Adolescent girls at greatest risk for schoolbag-related back pain

backpackphotoA recent study published in The Spine Journal found that adolescent girls are most likely to experience back pain related to schoolbag use. More than 60 percent of participants reported schoolbag-related pain, and more frequent and severe pain was reported by girls than boys, regardless of load size.

We talked to Pediatric Orthopaedic Surgeon Derek Kelly, MD, for tips on how to help your child alleviate or avoid backpack-related pain.

There is currently no scientific data to link backpack use to spinal deformity conditions like scoliosis or kyphosis. However, back pain is very common in children and teenagers, and some of this pain is possibly related to the use – or improper use – of backpacks.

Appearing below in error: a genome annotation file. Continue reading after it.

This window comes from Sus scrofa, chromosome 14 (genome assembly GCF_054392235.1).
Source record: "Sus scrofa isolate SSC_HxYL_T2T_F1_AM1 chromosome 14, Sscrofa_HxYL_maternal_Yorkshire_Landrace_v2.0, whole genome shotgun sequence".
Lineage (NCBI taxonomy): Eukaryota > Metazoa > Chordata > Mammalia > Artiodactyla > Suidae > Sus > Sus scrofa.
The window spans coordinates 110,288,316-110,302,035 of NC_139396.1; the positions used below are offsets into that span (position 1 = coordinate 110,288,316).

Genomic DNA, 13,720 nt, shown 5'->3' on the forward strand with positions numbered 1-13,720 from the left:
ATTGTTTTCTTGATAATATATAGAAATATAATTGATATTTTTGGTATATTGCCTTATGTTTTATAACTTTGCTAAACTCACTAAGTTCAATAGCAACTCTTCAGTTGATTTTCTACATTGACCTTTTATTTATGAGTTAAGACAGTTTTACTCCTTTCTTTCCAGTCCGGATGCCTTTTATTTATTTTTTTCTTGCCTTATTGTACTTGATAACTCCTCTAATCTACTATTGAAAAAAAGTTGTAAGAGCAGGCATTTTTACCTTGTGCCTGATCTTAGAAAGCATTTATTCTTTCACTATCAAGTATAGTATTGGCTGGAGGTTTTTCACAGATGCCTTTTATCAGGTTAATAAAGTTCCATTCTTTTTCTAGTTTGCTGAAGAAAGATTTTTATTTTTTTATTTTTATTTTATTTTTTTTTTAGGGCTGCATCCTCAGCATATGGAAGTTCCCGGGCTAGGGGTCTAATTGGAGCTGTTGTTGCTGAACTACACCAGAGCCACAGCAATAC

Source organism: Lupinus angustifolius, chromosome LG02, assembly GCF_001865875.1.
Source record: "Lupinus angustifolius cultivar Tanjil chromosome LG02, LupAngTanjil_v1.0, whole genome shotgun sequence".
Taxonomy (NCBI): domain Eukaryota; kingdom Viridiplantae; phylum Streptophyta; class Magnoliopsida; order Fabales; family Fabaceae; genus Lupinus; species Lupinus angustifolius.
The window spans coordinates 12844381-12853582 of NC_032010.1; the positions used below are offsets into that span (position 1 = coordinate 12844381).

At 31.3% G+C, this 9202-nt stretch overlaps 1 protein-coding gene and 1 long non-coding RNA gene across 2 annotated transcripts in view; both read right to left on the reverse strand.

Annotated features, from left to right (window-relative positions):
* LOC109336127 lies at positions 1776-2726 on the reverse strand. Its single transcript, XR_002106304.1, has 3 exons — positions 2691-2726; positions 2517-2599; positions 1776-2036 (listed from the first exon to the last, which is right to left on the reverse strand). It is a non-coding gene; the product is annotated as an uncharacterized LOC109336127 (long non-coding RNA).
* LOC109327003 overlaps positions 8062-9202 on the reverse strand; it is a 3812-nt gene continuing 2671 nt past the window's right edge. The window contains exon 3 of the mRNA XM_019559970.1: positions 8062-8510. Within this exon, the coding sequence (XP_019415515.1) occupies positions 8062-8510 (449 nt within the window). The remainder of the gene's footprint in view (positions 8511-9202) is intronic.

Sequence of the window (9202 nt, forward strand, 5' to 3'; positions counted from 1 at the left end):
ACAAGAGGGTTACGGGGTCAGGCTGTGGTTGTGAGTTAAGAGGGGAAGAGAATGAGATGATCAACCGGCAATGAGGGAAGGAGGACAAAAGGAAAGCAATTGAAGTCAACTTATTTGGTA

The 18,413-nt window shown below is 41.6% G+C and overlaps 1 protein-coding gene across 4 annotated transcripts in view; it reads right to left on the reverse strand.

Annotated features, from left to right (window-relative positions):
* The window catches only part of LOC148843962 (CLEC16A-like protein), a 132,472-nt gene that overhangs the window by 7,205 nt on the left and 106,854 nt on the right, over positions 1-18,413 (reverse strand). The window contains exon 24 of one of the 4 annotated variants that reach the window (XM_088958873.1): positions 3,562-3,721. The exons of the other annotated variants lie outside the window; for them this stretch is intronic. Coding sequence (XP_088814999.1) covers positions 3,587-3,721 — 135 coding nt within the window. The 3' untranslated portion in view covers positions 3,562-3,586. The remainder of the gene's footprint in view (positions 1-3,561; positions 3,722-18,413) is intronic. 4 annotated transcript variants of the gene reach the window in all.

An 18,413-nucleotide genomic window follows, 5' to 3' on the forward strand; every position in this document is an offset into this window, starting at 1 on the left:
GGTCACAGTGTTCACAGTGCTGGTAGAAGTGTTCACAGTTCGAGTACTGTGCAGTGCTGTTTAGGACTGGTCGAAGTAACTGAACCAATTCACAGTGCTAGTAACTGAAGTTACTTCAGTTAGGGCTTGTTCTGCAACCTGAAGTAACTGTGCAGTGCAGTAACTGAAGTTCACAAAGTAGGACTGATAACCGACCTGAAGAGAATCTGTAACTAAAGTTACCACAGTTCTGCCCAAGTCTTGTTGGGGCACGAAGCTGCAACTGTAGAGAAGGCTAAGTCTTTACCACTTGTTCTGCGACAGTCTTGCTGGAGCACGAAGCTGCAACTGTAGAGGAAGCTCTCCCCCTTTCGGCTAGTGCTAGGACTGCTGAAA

When carrying a backpack, kids should:

  • Pack lightly.
    Only carry necessary items. Do not carry every book home every day; only carry those books needed for homework that night or that weekend. Leave the rest in the classroom or locker.
  • Use both straps.
    The weight of a backpack is best distributed across both shoulders. Most backpacks are designed to evenly spread the weight across both shoulders, and using the pack in this manner is safest.
  • Use rolling packs.
    Use a rolling pack or bag when possible to keep the weight of the back.
  • Exercise regularly.
    Regular physical activity, particularly exercises designed to strengthen the core muscles (abdominal muscles, spine muscles, buttock muscles, and upper thigh muscles), can help reduce the frequency and severity of back pain.
  • Stretch often.
    Hamstring tightness is a major contributor to back pain in children and adolescents. Routine stretching of these muscles is very important.
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